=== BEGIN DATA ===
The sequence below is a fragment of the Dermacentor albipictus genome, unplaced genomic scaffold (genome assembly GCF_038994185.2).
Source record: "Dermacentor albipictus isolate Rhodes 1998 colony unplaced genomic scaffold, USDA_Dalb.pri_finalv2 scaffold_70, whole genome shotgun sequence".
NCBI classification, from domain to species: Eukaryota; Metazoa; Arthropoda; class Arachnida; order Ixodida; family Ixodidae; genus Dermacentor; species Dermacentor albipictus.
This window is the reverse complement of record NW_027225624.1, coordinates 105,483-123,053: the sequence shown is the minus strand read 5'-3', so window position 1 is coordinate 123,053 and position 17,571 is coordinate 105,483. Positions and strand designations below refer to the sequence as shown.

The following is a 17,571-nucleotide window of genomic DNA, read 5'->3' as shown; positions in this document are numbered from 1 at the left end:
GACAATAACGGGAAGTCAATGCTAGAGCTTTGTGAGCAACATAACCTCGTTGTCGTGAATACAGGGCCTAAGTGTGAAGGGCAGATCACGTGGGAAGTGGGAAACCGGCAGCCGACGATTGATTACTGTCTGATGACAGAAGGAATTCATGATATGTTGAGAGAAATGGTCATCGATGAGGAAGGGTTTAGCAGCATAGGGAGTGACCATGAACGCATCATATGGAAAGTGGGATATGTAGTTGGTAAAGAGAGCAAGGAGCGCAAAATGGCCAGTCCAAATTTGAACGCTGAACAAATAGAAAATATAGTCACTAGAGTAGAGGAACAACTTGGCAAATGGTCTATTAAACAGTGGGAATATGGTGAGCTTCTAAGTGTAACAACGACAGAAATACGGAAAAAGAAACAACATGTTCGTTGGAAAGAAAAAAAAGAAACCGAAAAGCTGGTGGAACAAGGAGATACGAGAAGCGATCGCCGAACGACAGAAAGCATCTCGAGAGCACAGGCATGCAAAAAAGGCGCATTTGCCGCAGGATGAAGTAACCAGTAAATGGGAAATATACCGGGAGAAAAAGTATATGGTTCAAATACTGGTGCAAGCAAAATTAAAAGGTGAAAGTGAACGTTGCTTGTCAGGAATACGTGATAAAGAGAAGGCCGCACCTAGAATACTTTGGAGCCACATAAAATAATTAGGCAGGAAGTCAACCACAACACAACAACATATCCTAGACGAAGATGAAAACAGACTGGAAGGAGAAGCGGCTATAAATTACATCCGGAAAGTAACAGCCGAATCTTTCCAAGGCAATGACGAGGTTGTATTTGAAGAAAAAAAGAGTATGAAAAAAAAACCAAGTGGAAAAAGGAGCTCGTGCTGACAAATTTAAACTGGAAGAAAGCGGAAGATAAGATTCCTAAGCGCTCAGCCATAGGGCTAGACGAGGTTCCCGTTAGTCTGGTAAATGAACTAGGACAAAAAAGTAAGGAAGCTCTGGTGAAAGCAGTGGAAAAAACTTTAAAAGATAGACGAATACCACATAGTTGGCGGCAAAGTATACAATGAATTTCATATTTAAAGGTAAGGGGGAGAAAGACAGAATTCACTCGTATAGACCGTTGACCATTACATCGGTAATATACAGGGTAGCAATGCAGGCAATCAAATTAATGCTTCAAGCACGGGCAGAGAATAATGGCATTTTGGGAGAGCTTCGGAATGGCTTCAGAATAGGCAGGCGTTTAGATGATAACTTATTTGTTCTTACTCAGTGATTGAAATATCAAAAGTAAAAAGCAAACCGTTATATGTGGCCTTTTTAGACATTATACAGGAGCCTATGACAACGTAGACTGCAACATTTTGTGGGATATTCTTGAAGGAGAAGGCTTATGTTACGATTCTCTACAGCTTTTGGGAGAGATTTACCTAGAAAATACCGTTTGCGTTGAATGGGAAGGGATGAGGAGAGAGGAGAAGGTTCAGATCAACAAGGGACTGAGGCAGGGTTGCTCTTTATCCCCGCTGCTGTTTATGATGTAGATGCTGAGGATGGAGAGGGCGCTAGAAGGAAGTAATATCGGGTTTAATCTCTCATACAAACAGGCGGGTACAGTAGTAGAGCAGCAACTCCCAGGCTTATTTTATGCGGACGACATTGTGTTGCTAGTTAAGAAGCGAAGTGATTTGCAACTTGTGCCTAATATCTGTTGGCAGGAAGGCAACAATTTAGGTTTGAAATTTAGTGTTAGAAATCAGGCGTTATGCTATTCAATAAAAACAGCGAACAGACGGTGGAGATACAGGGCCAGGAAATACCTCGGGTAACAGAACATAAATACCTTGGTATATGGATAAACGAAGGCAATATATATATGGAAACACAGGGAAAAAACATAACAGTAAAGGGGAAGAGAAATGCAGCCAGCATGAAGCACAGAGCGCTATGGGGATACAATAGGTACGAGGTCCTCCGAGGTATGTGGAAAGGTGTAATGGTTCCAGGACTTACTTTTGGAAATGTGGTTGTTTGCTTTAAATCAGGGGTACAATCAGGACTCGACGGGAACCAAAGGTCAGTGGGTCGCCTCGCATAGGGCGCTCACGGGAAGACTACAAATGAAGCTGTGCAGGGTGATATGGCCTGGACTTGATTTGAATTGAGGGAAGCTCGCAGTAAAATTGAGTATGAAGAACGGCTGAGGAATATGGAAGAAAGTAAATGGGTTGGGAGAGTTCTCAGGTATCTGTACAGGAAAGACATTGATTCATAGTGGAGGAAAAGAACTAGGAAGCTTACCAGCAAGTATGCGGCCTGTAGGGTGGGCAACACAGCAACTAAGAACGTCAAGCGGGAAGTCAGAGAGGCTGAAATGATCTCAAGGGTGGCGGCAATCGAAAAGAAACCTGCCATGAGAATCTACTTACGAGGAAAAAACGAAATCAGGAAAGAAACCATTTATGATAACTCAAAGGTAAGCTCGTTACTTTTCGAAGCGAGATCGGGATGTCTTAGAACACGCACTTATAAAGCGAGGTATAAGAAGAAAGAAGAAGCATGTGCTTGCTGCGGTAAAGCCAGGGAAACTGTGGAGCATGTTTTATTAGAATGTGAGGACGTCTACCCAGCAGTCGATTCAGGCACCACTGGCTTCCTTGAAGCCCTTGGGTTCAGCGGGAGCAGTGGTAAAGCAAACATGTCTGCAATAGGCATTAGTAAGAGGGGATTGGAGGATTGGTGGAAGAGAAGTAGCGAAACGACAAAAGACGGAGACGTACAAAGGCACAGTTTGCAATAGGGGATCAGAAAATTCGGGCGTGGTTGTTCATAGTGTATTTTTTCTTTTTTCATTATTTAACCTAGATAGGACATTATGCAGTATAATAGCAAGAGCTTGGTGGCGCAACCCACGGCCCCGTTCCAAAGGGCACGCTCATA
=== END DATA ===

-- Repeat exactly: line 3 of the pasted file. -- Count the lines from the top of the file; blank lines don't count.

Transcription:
NCBI classification, from domain to species: Eukaryota; Metazoa; Arthropoda; class Arachnida; order Ixodida; family Ixodidae; genus Dermacentor; species Dermacentor albipictus.